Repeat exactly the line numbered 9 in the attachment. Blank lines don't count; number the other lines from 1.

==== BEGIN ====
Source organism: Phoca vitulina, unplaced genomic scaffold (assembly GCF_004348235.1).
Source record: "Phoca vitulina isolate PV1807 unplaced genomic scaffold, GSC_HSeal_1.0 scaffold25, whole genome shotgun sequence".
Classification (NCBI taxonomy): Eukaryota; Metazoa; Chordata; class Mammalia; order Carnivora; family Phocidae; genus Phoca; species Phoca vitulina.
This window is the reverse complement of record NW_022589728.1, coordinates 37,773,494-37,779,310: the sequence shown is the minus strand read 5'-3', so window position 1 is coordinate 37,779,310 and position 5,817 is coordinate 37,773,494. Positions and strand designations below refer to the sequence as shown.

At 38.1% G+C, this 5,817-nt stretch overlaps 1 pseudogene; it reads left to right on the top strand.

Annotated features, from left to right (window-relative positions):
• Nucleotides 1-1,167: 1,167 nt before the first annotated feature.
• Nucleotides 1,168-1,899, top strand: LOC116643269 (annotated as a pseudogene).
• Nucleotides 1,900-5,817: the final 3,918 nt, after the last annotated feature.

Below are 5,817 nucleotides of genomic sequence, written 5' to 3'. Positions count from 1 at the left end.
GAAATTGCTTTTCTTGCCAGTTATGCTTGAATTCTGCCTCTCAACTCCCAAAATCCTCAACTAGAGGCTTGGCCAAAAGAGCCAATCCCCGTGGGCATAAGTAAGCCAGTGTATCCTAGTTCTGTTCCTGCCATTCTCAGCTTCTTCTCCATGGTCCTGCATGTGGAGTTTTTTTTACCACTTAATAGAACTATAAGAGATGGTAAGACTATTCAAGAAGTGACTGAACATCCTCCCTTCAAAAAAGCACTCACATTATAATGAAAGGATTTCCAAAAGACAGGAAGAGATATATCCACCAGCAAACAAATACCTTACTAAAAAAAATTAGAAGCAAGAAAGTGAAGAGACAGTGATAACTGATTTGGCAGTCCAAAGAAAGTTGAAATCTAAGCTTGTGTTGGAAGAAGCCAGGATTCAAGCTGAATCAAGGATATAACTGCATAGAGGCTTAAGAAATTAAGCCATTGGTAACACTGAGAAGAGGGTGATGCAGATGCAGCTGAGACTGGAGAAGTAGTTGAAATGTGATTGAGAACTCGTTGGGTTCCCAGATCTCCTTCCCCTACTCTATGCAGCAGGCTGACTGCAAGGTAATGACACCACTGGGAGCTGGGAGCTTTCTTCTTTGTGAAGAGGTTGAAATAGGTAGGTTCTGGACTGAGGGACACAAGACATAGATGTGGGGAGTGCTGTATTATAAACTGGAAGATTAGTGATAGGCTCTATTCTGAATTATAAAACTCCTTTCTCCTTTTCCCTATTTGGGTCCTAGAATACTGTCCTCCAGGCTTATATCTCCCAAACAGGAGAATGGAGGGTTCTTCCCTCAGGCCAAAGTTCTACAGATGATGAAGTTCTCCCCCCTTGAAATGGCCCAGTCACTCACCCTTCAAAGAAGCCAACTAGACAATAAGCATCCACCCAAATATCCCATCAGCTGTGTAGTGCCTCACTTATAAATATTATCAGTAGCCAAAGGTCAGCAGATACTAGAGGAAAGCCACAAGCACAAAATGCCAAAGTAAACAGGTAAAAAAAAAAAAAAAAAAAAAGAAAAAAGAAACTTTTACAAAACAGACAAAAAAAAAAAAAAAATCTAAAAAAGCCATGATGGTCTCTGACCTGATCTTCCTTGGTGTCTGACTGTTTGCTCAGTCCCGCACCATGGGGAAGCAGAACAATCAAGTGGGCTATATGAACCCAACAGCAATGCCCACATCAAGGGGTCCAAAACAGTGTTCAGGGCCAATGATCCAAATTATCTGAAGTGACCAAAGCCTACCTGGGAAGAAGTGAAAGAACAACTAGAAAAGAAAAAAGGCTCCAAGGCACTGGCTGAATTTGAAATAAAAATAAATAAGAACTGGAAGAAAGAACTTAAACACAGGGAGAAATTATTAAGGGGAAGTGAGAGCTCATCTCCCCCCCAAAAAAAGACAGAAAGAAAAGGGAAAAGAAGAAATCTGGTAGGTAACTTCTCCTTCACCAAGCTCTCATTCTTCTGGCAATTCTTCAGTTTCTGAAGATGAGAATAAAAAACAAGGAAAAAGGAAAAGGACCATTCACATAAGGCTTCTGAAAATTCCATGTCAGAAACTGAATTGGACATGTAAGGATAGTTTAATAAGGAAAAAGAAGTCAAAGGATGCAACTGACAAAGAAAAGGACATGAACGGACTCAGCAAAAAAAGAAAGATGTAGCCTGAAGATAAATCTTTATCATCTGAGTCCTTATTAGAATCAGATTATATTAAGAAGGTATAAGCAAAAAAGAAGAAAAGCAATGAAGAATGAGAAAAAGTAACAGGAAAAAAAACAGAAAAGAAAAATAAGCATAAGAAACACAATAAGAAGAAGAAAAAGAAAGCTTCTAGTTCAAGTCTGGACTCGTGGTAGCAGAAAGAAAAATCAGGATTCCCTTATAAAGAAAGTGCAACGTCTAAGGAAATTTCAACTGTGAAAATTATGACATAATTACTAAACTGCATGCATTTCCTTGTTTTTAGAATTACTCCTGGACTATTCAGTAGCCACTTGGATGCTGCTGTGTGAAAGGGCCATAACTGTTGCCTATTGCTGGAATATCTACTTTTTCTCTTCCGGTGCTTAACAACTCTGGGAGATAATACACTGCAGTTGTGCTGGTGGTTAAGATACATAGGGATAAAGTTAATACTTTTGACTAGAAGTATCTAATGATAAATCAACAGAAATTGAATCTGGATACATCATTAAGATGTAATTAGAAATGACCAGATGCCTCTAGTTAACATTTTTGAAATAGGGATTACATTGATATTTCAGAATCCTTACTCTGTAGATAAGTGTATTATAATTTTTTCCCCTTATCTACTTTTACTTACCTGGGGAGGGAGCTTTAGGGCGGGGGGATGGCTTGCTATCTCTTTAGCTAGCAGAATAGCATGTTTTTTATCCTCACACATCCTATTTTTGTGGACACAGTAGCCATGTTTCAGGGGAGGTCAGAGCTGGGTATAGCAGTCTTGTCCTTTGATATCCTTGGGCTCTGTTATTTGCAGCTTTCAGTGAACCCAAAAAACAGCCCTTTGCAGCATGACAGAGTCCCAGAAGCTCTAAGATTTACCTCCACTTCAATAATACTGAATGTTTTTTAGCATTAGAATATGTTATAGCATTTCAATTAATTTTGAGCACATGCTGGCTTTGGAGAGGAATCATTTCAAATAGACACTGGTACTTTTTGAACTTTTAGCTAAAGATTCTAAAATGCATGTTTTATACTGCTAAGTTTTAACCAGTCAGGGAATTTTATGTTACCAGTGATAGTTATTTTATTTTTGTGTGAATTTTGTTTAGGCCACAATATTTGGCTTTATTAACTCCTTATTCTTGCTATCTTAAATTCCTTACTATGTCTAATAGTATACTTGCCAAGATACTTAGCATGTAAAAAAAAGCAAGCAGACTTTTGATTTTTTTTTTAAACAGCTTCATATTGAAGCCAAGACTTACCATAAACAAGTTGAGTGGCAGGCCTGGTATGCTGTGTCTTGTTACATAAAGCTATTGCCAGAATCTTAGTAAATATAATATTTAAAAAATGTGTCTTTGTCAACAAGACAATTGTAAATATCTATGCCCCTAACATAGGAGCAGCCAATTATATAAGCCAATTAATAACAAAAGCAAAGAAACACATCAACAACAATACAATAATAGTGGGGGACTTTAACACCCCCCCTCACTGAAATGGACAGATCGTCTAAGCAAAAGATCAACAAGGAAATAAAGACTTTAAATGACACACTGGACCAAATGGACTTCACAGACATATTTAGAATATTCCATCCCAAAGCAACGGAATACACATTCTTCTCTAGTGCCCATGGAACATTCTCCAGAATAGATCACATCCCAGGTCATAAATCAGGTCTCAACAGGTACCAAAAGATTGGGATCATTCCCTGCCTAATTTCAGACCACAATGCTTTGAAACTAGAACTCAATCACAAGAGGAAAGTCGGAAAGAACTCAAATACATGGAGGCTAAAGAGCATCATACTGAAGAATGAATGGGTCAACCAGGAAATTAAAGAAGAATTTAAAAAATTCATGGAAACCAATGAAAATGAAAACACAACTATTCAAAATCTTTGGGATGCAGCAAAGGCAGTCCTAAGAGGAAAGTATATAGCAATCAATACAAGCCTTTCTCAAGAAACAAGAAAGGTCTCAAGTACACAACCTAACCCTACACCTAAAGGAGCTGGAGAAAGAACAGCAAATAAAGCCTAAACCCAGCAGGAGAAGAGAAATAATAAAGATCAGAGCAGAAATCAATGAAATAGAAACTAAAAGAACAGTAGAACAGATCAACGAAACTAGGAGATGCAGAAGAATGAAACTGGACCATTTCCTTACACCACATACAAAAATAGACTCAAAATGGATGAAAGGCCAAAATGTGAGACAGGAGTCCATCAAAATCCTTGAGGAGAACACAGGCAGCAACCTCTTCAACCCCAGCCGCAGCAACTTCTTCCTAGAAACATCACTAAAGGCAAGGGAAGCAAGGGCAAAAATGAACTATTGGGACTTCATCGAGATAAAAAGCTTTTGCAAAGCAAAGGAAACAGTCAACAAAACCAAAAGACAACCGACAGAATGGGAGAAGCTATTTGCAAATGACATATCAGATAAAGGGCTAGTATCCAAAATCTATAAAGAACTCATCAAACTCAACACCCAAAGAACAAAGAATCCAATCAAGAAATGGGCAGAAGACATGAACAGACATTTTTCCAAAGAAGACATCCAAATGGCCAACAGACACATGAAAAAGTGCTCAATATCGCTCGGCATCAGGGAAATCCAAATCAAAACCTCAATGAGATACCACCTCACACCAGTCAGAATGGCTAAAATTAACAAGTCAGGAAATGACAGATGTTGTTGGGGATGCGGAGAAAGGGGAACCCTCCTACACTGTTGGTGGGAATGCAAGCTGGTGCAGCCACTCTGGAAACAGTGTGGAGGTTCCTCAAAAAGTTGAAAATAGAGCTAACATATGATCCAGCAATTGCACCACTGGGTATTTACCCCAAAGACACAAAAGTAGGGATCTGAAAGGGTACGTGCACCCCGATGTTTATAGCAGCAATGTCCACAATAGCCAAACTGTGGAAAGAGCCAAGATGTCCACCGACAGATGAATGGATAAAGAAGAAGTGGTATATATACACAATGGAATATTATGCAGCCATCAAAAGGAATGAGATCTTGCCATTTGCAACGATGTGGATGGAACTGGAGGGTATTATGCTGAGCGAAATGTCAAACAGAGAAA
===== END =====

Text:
• Nucleotides 1,900-5,817: the final 3,918 nt, after the last annotated feature.